Applicationist – the ability to make sense of external inspiration. (Episode 37)

Interview with Pamela Attebery, Head of Innovation, Middle East, North Africa and Turkey (MENAT), at HSBC.


If you want your employees to be innovative you need to get them to do three things.

a) Get them excited about wanting to do things differently

b) Get them to want to find new inspiration outside the world that they know

c) Get them to understand how the new solutions they encounter can be used on the company’s internal challenges.

Or another way of saying it:

Get them to:

Look Up (from what they are doing)

Look Outside (of what they know)

Look Inside (for how it could be used)

Companies spend a lot of money and resources on a) and b) – but it could be argued that c) is the most important aspect. So why don’t we spend more time on helping people become better at understanding how new solutions can be used internally? And what would happen if we did?

That is what I recently discussed with Pamela Attebery, Head of Innovation, Middle East, North Africa and Turkey (MENAT), at HSBC. She told me about how her department spends a lot of time and effort to get people excited about looking outside their current job and really encourage people to look at what is happening in other industries and/or regions of the world.

She told me how they bring in external speakers, offer courses in design thinking, lead digital transformation, design innovation processes etc. to get their employees to become better at “Looking up” and “Looking outside”. But they also make sure that the ideas get brought inside in a way that makes them useful.

And it is this last part – of the people who have figured out how all these external ideas and influences can be used internally – that Pamela decided to call “Applicationists”. And she herself is an applicationist extraordinaire.

Pamela told me about how she would research quantum computing and its impact on banking by studying how quantum computing is being used outside of banking. For example, what are the applications being used to improve airplane design, route traffic faster or predict the weather. None of these are about banking, but her job is to see “How could we apply these ideas to banking?”

Or how she would study how blockchain is being used in totally different industries to study the use cases there to then figure out how it can be used in banking. Pamela told me about how she had studied how improvements in food tech had impacted the supply chain for farmers, thanks to emerging technology. Now, farming supply chain procedures have nothing to do with banking, but Pamela and her colleagues would look at the steps involved in global trade finance, where it could take as long as 30 days (!) to complete a transaction, because of all the manual documentation. By learning from how the farmers had reduced the complexity of their supply chains they were able to see solutions for how the bank could cut trade finance transaction time by around 40% and lead the future of trade.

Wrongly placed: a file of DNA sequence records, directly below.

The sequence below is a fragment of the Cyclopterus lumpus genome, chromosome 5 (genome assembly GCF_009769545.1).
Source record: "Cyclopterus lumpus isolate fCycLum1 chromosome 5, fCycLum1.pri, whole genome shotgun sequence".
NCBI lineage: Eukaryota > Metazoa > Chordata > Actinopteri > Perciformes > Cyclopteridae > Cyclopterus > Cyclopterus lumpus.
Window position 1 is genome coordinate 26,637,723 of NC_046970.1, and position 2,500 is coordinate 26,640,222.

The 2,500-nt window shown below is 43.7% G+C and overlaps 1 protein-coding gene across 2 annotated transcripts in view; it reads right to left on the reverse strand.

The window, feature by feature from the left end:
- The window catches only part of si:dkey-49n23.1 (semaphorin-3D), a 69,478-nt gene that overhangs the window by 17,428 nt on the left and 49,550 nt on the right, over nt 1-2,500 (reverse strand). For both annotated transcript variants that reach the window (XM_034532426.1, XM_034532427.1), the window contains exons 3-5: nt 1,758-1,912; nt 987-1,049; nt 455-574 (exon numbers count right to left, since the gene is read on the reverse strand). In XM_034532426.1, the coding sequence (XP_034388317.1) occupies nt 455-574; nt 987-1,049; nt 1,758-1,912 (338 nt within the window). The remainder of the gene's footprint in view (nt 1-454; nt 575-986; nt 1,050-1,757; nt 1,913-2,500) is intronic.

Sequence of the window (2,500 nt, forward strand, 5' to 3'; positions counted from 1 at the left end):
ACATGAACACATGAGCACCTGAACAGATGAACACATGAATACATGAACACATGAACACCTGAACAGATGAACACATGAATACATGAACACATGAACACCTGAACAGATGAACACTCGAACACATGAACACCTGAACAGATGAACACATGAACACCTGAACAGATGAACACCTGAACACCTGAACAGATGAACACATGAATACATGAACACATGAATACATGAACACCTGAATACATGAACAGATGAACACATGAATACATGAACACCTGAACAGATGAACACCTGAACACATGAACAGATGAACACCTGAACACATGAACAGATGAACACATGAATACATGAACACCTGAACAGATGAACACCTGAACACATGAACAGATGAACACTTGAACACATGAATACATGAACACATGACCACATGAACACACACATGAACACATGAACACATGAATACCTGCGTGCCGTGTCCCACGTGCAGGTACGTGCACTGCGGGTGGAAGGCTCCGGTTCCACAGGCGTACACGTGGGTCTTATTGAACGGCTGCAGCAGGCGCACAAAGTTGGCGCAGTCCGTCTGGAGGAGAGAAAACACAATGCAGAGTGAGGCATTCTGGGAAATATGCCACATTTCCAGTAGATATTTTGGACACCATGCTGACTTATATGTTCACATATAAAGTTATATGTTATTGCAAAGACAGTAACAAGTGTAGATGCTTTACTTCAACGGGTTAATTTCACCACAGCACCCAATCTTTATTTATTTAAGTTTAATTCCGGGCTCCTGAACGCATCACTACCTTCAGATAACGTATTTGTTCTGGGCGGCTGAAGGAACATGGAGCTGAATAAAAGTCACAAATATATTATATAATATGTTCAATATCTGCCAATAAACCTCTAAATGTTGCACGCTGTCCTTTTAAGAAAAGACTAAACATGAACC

Many people look outside for inspiration, but what we really should be doing is too look outside for application – in other words, look for new ideas in other industries and then aim to figure out how they can be used at home.

According to Pamela, an applicationist is a person who:

1) can see a problem

2) can identify someone, somewhere else, who has a similar problem

3) will understand how that solution can be applied internally

4) has the initiative to do implement the change.

Pamela added: “(As a applicationist) you need to have that drive to want to make the change happen internally.”

The key skill for an applicationist is in steps 3) and 4).

And while a lot of people love the part of going outside to attend conferences or study companies in different industries, it is the people who then also have the ability to figure out how to apply all that inspiration that is collected and the power to make the necessary changes happen who are truly powerful innovators.

It’s just as with the original meaning of “inspiration”, which is “to breathe in”: There is no purpose of inhaling all that oxygen if we do not have the capacity to get it out into the body.

And there is no purpose of collecting all that external, creative, inspiration if we do not also have the ability to turn it into valuable insights around what it means to us, and then have the ability to make those changes happen.

That is what applicationists can do. So let’s give them the value that they deserve. And if you really want to innovate, learn how to identify the applicationists in your organisation – the people who can take the external inspiration and apply it internally.




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